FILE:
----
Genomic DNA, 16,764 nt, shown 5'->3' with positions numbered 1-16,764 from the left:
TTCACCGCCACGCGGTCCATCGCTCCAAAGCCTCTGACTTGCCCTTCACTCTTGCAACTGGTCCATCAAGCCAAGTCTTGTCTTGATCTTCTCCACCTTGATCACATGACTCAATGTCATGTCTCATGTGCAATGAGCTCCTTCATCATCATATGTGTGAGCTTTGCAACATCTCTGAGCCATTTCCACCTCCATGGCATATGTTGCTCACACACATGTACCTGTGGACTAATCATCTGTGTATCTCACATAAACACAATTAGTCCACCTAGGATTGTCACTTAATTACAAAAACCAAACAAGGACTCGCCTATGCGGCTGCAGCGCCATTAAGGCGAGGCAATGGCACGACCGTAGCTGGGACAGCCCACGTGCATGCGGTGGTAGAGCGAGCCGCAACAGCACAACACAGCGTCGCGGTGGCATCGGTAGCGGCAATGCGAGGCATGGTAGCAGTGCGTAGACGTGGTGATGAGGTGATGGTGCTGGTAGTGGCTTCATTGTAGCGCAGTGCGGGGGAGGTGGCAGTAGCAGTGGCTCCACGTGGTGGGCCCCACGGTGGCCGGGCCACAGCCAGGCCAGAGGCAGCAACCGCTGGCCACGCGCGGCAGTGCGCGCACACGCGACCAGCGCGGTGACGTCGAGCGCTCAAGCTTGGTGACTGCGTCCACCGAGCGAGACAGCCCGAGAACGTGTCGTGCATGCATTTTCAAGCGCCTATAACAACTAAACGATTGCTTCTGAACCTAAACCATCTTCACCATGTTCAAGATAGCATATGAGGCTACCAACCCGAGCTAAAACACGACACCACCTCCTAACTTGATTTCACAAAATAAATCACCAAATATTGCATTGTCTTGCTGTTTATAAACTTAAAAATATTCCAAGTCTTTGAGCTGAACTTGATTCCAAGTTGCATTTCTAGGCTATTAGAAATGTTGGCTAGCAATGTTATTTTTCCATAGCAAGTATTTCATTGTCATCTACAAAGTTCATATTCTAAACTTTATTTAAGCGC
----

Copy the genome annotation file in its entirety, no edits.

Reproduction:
Genomic DNA, 16,764 nt, shown 5'->3' with positions numbered 1-16,764 from the left:
TTCACCGCCACGCGGTCCATCGCTCCAAAGCCTCTGACTTGCCCTTCACTCTTGCAACTGGTCCATCAAGCCAAGTCTTGTCTTGATCTTCTCCACCTTGATCACATGACTCAATGTCATGTCTCATGTGCAATGAGCTCCTTCATCATCATATGTGTGAGCTTTGCAACATCTCTGAGCCATTTCCACCTCCATGGCATATGTTGCTCACACACATGTACCTGTGGACTAATCATCTGTGTATCTCACATAAACACAATTAGTCCACCTAGGATTGTCACTTAATTACAAAAACCAAACAAGGACTCGCCTATGCGGCTGCAGCGCCATTAAGGCGAGGCAATGGCACGACCGTAGCTGGGACAGCCCACGTGCATGCGGTGGTAGAGCGAGCCGCAACAGCACAACACAGCGTCGCGGTGGCATCGGTAGCGGCAATGCGAGGCATGGTAGCAGTGCGTAGACGTGGTGATGAGGTGATGGTGCTGGTAGTGGCTTCATTGTAGCGCAGTGCGGGGGAGGTGGCAGTAGCAGTGGCTCCACGTGGTGGGCCCCACGGTGGCCGGGCCACAGCCAGGCCAGAGGCAGCAACCGCTGGCCACGCGCGGCAGTGCGCGCACACGCGACCAGCGCGGTGACGTCGAGCGCTCAAGCTTGGTGACTGCGTCCACCGAGCGAGACAGCCCGAGAACGTGTCGTGCATGCATTTTCAAGCGCCTATAACAACTAAACGATTGCTTCTGAACCTAAACCATCTTCACCATGTTCAAGATAGCATATGAGGCTACCAACCCGAGCTAAAACACGACACCACCTCCTAACTTGATTTCACAAAATAAATCACCAAATATTGCATTGTCTTGCTGTTTATAAACTTAAAAATATTCCAAGTCTTTGAGCTGAACTTGATTCCAAGTTGCATTTCTAGGCTATTAGAAATGTTGGCTAGCAATGTTATTTTTCCATAGCAAGTATTTCATTGTCATCTACAAAGTTCATATTCTAAACTTTATTTAAGCGC